Give Feedback When You’re Not Upset
We’ve all received work from another person that wasn’t what we were expecting, hit reply, and told the other person what we thought. Then we dealt with the consequences.
A few tips for giving feedback to get more of what you want and less of what you don’t:
Don’t give feedback via email. Ever. You can’t manage your tone or see the person’s reaction.
Practice the 24-hour rule and the one week guideline. Wait until you’re not upset to give feedback, but don’t wait longer than a week.
It’s almost impossible to give feedback without putting the other person on the defensive. Becoming defensive when receiving feedback is normal and natural. It’s a way to protect ourselves when we feel attacked.
When people are defensive, it’s hard to listen and respond. The less defensive the other person becomes, the easier it is to communicate with that person. People will be less defensive if you give feedback when you’re calm and choose your words carefully.
Communicate in a way that the relationship needs versus what you need in the moment.
When we give feedback when we’re upset, we’re really communicating for us, not for the other person. I didn’t get what I want. I’m upset. And I’m going to tell you about it. Then the other person gets upset and now, in addition to you not getting what you wanted in the first place, you have to do damage control.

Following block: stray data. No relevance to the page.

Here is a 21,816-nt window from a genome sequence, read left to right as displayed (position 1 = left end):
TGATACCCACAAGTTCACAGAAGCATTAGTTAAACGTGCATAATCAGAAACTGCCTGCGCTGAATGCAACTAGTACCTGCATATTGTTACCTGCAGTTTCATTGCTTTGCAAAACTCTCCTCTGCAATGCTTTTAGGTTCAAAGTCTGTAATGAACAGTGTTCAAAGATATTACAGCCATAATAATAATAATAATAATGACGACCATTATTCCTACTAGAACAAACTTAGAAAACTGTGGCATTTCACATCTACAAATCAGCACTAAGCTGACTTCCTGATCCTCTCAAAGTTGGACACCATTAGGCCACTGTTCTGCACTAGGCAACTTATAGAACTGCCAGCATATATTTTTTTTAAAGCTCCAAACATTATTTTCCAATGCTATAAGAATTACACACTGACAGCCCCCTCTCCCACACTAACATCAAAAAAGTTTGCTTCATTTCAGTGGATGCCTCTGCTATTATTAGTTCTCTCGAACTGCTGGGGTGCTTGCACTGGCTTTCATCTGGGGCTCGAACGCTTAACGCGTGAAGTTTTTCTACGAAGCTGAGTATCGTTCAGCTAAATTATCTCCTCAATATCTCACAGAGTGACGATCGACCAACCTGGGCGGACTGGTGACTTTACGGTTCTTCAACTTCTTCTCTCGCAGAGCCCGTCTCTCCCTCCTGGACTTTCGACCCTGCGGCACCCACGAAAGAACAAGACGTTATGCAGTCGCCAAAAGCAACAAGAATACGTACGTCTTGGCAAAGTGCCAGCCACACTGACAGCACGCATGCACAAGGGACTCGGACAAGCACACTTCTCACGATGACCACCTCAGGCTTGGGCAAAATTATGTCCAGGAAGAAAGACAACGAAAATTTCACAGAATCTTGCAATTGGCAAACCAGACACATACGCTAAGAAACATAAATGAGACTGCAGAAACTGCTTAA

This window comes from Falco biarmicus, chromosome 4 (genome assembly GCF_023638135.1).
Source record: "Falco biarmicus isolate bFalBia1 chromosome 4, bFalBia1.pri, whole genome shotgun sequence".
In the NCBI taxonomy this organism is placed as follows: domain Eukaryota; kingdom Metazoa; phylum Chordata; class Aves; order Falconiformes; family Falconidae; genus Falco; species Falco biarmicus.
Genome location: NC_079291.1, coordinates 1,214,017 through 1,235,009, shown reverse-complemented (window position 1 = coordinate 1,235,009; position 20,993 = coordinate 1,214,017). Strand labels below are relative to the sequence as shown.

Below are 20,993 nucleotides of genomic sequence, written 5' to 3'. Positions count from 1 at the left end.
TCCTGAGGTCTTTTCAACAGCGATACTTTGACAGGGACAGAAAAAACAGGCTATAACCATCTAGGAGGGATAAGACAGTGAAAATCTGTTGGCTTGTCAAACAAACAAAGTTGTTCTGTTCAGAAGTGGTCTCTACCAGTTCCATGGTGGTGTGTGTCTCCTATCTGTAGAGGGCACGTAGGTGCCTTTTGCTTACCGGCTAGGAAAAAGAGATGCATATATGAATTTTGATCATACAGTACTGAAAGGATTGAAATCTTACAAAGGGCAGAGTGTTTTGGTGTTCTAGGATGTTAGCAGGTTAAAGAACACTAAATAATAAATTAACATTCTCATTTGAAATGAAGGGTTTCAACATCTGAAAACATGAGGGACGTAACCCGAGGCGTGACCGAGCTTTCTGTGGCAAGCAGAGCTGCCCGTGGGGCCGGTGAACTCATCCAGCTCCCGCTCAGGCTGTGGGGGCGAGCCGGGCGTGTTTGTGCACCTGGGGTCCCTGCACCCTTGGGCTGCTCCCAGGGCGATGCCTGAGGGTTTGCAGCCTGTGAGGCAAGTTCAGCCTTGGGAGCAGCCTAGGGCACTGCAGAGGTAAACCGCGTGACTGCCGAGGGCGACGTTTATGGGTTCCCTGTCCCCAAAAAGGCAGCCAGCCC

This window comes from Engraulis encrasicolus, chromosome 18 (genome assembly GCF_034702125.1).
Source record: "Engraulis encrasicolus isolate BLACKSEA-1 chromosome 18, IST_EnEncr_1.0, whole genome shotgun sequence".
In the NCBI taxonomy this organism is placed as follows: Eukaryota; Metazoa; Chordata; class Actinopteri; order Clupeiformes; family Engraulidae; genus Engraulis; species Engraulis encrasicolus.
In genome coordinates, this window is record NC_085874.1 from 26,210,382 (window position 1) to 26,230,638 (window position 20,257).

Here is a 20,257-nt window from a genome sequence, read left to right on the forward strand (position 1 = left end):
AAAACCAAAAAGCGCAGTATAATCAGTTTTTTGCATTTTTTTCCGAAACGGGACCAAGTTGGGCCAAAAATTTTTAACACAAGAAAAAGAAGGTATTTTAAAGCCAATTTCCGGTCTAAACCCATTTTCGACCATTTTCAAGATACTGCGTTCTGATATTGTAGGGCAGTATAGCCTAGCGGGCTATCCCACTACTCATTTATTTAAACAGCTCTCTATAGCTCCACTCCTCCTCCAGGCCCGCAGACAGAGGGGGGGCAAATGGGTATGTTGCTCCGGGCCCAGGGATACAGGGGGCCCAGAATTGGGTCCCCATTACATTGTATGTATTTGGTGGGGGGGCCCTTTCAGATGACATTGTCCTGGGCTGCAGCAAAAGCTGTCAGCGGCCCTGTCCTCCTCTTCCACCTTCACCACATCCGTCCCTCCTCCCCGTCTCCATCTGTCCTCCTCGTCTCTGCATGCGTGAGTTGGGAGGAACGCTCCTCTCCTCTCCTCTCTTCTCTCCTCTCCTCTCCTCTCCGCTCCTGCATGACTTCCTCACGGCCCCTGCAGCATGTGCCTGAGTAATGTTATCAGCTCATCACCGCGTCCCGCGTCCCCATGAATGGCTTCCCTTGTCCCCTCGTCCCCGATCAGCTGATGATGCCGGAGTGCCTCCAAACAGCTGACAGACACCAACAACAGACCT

Communicating in a way the relationship needs means choosing the timing, words and method of communication that is likely to produce the result you want – the other person being able to hear you, while becoming minimally defensive, and taking action. Giving feedback when you’re upset, especially via email, will not produce the result you want. You’ll only damage your relationship.
Being a good communicator and maintaining good business relationships requires patience and self discipline. This is something I work on ALL the time. Last week I sent one of my vendors feedback via email, when I was upset, and spent two days trying to recover. I sent a minor email with critique, he felt attacked, and I damaged our relationship.
It doesn’t take much to raise someone’s defensiveness to the point that you have to do damage control.
Wait to give feedback until you’re not upset. Don’t send an email. Pick up the phone or walk to the person’s desk. Deliver the feedback in a way the other person can hear you. Be ready for him to become defensive. It’s human to become defensive. You can’t eliminate defensiveness, but how you deliver feedback can greatly reduce it. And you’ll get more of what you want and less of what you don’t.
Read How to Say Anything to Anyone and get the words to have even the toughest conversations.